Category Archives: Linux Tutorials

Linux has become my favourite kernel when it comes to selecting a system that serves my web applications. In fact it has also become my favourite operating system. The distros I use most often are Ubuntu, Centos, and Crunchbang. This section is primarily a compilation of personal notes and examples of certain commands and techniques.

OSX Navigation Style for Ubuntu

Mac OSX Style Navigation Task Bar for Ubuntu Using Avant Window Navigator

Ok, I got fed up with the standard gnome task bar and decided to give the Mac OSX style task bar a try.  Linux can handle a ton of running processes and applications (I mean a SH!T load) .  So with more applications running, I needed more real estate for my task bar.  Yeah, yeah, I know, this hardcore Linux fanboy decides to use the Mac OSX look and feel?!  I’ll say it again, “I hate Macs and Windows”.  BUT, I do love the simplicity of the icon style task bar that both Windows and Mac have incorporated with the recent desktop GUI’s rather than trying to hunt the 50 pixel wide task bar text buttons.  I decided that I will download the “Avant Window Navigator” and alter some settings.  There are other articles out there on how to configure this application however I was unable to find documentation to create my own custom setting with the gnome panel on the top and the OSX style task bar on the bottom.  So away we go…

Screen shot of the expected outcome.
Mac OSX Navigation for Ubuntu

Adding the OSX Style Navigation Task Bar

First go to Application->Ubuntu Software Center and search for “Avant Window Manager”, click the install button.  After install, I recommend also downloading the “Ubuntu Tweak” application as well (it will make things much easier to manage).

After both applications are installed, open up your terminal and type in:

This will bring up the configuration editor for gnome. In the left hand pane, you will now want to navigate to the desktop->gnome->session->required_components. Now, in the right hand pane you will notice there are a few records. Click on the “panel” record’s value and replace “gnome-panel” with “avant-window-navigator” (don’t add the quotes).

With the previous steps completed, you will now want to go to applications->system tools->ubuntu tweak.  In the left hand pane, you will now see there are groups, find the “Startup” group and click “session control” sub category.  Make sure the panel setting contains the value “avant-window-navigator” (without quotes).  This will ensure that AWN will automatically start when a user logs in.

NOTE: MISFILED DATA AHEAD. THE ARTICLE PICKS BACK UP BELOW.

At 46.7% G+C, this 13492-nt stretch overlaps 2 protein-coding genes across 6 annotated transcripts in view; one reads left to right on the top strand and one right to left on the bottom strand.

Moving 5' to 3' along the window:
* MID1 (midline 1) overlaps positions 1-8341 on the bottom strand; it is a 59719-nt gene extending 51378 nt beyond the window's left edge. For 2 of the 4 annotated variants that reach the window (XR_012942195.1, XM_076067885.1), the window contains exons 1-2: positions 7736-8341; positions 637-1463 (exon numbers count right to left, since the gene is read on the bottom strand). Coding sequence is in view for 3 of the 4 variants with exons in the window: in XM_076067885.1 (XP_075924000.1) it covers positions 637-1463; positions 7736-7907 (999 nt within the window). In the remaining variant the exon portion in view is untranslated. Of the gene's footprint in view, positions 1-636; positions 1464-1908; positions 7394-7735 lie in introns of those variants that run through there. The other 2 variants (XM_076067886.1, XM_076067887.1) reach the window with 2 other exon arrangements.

In order to remove the bottom task bar of gnome panel, I would right click on the bar and click delete from the context menu.  Now click on the “Auto Start Programs” from the left pane in ubuntu tweak and click the “Add” button located in the top right corner of the window.  Another window will open to add the new entry.  I named mine “GNOME Panel *Custom” so I remember that I added that entry.  In the command field, add “gnome-panel” so we can almost lazy load this application on startup to preserve the top gnome panel navigation.  I also added a comment in regards to what I did so I can revert changes with ease.

Now, moment of truth… Log out of your session and log back in.  Your top gnome panel should remain untouched and intact while the bottom panel has been replaced by the Avant Window Navigator!  You can now customize the look and feel of AWN.  I decided to go with the 3d style at 24 pixels.  I also added a bunch of cool widgets to my bottom panel and the workspaces to the top panel, center aligned… The rest is now all up to you.

Enjoy!

Android Tethering

Tethering Android Phone with Linux Ubuntu

I’ve recently purchased the HTC Evo Google Android phone from Sprint for my wife and I as wedding anniversary gifts.  The plan rocks, it includes unlimited data, 1500 anytime landline minutes (since any mobile to mobile does not use up those minutes) etc for both my wife and I…  Anyway, tonight I had lost internet (stupid comcast) and needed to update some projects since I’m obsesive compulsive and very goal oriented. I would have not been able to go to bed early like I had planned if it wasn’t for an ex colleague who had replied to my facebook status. Going forward…

How to Tether Android with Linux (Ubuntu)

First things first, I hope you have a good data plan and can download google android apps via the android marketplace.  On your android phone, download PdaNet which is a free application that allows tethering via usb cable or bluetooth.  I wasted a couple hours trying to get the usb tethering working when my ex colleague replied to my facebook status in regards to the bluetooth option.  My eyes bugged out and I felt like a total idiot since I saw the bluetooth option and had simply ignored it.  So to make a long story short… select the damn bluetooth option.  It takes only several seconds to connect and pair it up with your laptop.  Of course, you must have a bluetooth adapter of some sort.  In my case, I have one built internally in my laptop.  Cheers!